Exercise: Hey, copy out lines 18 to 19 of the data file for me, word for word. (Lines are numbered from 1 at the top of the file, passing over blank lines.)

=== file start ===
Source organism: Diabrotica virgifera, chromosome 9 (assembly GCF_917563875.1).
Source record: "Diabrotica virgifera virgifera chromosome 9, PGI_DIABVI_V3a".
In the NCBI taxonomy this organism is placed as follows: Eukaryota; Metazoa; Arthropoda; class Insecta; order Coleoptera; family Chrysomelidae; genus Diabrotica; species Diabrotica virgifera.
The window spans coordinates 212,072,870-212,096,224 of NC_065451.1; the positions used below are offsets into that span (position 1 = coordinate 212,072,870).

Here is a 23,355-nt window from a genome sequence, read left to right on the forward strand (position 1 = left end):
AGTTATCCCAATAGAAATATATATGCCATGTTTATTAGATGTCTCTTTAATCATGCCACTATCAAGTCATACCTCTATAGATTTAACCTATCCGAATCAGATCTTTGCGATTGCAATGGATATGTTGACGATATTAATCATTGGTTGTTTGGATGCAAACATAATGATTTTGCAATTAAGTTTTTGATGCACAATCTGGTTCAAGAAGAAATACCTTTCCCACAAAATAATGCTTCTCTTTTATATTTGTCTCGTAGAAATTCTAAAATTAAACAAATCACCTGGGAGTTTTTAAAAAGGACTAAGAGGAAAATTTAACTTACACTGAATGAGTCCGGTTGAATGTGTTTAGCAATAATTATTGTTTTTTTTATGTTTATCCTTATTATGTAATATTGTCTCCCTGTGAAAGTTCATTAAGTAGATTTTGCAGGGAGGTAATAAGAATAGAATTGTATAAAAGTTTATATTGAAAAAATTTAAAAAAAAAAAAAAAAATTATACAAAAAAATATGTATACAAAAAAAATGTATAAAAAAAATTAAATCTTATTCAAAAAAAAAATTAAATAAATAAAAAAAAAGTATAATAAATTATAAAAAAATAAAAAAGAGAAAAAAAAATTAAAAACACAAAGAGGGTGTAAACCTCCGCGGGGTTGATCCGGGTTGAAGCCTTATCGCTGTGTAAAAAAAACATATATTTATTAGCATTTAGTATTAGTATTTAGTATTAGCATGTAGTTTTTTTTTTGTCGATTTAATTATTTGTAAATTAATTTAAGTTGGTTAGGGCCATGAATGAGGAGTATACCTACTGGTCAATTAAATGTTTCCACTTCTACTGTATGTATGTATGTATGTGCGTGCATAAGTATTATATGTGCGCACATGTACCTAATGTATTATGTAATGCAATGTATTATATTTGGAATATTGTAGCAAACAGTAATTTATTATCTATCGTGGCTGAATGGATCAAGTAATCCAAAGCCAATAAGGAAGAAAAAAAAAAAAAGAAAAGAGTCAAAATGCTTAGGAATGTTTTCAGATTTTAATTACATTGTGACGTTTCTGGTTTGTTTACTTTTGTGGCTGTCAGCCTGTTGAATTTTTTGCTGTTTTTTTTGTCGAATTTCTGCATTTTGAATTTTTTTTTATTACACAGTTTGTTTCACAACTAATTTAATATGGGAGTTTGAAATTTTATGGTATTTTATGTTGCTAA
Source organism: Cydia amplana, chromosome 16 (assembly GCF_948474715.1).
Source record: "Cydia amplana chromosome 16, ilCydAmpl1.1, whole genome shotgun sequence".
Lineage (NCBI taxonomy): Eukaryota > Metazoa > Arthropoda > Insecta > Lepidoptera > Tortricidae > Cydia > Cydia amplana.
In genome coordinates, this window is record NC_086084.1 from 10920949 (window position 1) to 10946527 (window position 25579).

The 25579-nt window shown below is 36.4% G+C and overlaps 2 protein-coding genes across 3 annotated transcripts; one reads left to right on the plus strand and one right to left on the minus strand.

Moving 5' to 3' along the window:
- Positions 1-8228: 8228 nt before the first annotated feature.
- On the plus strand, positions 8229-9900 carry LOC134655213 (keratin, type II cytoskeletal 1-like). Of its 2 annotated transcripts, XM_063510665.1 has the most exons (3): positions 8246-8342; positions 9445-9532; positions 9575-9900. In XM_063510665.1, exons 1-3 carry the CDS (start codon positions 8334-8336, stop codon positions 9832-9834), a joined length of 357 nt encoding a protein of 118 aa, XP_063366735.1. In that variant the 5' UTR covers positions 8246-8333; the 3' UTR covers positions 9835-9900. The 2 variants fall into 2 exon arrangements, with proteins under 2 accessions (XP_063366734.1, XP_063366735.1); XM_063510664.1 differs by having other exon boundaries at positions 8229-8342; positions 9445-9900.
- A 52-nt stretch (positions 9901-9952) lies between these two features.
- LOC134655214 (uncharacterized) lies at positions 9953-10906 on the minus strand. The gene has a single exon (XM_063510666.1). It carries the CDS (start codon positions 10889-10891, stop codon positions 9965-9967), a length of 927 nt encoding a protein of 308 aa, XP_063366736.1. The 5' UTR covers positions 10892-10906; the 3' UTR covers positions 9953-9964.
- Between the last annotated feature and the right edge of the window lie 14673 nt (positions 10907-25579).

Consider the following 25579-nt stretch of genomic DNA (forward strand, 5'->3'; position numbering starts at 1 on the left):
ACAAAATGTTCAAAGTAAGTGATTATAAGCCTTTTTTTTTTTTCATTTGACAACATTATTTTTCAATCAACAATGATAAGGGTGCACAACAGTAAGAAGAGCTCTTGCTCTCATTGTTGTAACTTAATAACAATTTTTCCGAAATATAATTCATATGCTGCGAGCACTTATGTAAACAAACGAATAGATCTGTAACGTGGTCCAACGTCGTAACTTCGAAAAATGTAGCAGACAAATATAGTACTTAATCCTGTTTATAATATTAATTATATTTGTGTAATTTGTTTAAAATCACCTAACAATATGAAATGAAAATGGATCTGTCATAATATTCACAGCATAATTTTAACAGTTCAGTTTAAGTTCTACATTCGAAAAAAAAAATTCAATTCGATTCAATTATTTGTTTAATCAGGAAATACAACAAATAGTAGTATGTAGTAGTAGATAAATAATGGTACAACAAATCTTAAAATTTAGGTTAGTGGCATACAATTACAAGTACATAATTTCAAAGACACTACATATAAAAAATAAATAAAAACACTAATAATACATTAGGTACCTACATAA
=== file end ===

Consider the following 25579-nt stretch of genomic DNA (forward strand, 5'->3'; position numbering starts at 1 on the left):
ACAAAATGTTCAAAGTAAGTGATTATAAGCCTTTTTTTTTTTTCATTTGACAACATTATTTTTCAATCAACAATGATAAGGGTGCACAACAGTAAGAAGAGCTCTTGCTCTCATTGTTGTAACTTAATAACAATTTTTCCGAAATATAATTCATATGCTGCGAGCACTTATGTAAACAAACGAATAGATCTGTAACGTGGTCCAACGTCGTAACTTCGAAAAATGTAGCAGACAAATATAGTACTTAATCCTGTTTATAATATTAATTATATTTGTGTAATTTGTTTAAAATCACCTAACAATATGAAATGAAAATGGATCTGTCATAATATTCACAGCATAATTTTAACAGTTCAGTTTAAGTTCTACATTCGAAAAAAAAAATTCAATTCGATTCAATTATTTGTTTAATCAGGAAATACAACAAATAGTAGTATGTAGTAGTAGATAAATAATGGTACAACAAATCTTAAAATTTAGGTTAGTGGCATACAATTACAAGTACATAATTTCAAAGACACTACATATAAAAAATAAATAAAAACACTAATAATACATTAGGTACCTACATAA